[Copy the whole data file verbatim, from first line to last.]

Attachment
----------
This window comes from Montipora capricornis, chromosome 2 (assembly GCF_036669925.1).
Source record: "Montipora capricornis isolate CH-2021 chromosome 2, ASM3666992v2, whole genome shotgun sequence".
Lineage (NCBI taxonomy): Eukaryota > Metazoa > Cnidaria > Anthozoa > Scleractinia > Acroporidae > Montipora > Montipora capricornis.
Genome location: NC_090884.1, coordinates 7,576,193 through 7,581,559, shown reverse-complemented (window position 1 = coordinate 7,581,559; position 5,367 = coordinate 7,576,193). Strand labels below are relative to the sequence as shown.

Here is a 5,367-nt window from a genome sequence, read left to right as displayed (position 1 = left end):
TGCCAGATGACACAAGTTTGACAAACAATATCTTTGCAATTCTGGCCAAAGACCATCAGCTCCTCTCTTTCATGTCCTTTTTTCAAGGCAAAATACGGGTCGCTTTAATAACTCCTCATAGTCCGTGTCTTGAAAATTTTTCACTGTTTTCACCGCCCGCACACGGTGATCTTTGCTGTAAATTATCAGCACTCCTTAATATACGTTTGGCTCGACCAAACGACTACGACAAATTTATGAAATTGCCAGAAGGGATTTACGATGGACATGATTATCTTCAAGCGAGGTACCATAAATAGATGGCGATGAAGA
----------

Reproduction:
This window comes from Montipora capricornis, chromosome 2 (assembly GCF_036669925.1).
Source record: "Montipora capricornis isolate CH-2021 chromosome 2, ASM3666992v2, whole genome shotgun sequence".
Lineage (NCBI taxonomy): Eukaryota > Metazoa > Cnidaria > Anthozoa > Scleractinia > Acroporidae > Montipora > Montipora capricornis.
Genome location: NC_090884.1, coordinates 7,576,193 through 7,581,559, shown reverse-complemented (window position 1 = coordinate 7,581,559; position 5,367 = coordinate 7,576,193). Strand labels below are relative to the sequence as shown.

Here is a 5,367-nt window from a genome sequence, read left to right as displayed (position 1 = left end):
TGCCAGATGACACAAGTTTGACAAACAATATCTTTGCAATTCTGGCCAAAGACCATCAGCTCCTCTCTTTCATGTCCTTTTTTCAAGGCAAAATACGGGTCGCTTTAATAACTCCTCATAGTCCGTGTCTTGAAAATTTTTCACTGTTTTCACCGCCCGCACACGGTGATCTTTGCTGTAAATTATCAGCACTCCTTAATATACGTTTGGCTCGACCAAACGACTACGACAAATTTATGAAATTGCCAGAAGGGATTTACGATGGACATGATTATCTTCAAGCGAGGTACCATAAATAGATGGCGATGAAGA